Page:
Monday, September 20, 2010

EU calls for nanoscale materials listing

Nanomaterials are substances that are very very small, but they have been making very big news in recent years.  Regulatory bodies in the United States, the European Union, and other jurisdictions have been trying to figure out how to, or even whether or not to, manage materials that may be the same as materials already evaluated...except for the size.

And therein lies the problem.  Nanomaterials are so small that they may have different properties than the same substance in a larger size.  The bigger version may not be so much of a toxicology problem, for example, because the particles are too big to get into the body in sufficient amounts.  But make that same material in very small particle sizes and suddenly it can get into the lungs, the bloodstream, and even pass through cell membranes.  Or maybe not.

That uncertainty has led to the recent calls by the EU President for an increase in the public's "right-to-know" about nanomaterials in products used by consumers. The proposal includes calls for a mandatory registry of nanomaterials so that regulators and the public can see where they are being used.  He also wants to see nanomaterials noted on labels so the public can have the information they need to choose whether to use or not use.  There were also calls for member states of the EU to develop national strategies.

Is all this needed?  Many argue that it is not.  Most nanomaterials are just smaller versions of chemicals or products that already undergo regulatory review.  In theory, any review should include the form in which the material is placed on the market.  And once in an article or product, the nanomaterial acts as the article or product, not as a nanomaterial.  But then others disagree.  Nanoscale materials may have very different properties than the bulk material.  Think of a big chunk of iron versus iron powder.  Now think of iron powder versus powder so fine that you can't even see it.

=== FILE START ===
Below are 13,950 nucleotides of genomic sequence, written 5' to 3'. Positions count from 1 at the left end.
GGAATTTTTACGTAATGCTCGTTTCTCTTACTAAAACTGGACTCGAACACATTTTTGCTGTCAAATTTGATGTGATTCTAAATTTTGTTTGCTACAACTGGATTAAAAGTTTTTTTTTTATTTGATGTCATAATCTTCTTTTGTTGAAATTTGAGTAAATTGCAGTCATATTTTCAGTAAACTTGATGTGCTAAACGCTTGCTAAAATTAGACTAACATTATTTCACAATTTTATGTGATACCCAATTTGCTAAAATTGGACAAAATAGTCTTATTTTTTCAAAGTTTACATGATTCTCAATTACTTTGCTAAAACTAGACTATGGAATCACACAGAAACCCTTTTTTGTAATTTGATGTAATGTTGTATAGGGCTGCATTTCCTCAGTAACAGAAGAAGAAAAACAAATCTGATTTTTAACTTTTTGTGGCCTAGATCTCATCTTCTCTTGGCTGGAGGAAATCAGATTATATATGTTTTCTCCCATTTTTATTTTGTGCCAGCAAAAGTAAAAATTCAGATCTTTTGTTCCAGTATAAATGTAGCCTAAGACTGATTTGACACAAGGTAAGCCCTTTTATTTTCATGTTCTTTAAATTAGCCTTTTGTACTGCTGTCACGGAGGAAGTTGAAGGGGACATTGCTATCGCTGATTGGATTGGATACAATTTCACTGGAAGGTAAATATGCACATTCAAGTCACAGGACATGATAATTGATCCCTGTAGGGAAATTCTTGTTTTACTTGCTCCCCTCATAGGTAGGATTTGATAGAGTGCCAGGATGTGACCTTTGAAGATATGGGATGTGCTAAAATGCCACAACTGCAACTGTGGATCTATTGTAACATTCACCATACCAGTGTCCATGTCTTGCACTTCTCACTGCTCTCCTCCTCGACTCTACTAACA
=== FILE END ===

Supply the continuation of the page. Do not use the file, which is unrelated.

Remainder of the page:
So the EU has made a proposal and time will tell what member states or the EU itself will do.  Likewise the United States is struggling to determine the best way to ensure that nanomaterials are as safe as their non-nano equivalents.  But then given the debate over whether TSCA has been a sufficient regulatory vehicle to ensure safety, there is no question that nanoscale materials will be a consideration in any new path forward.

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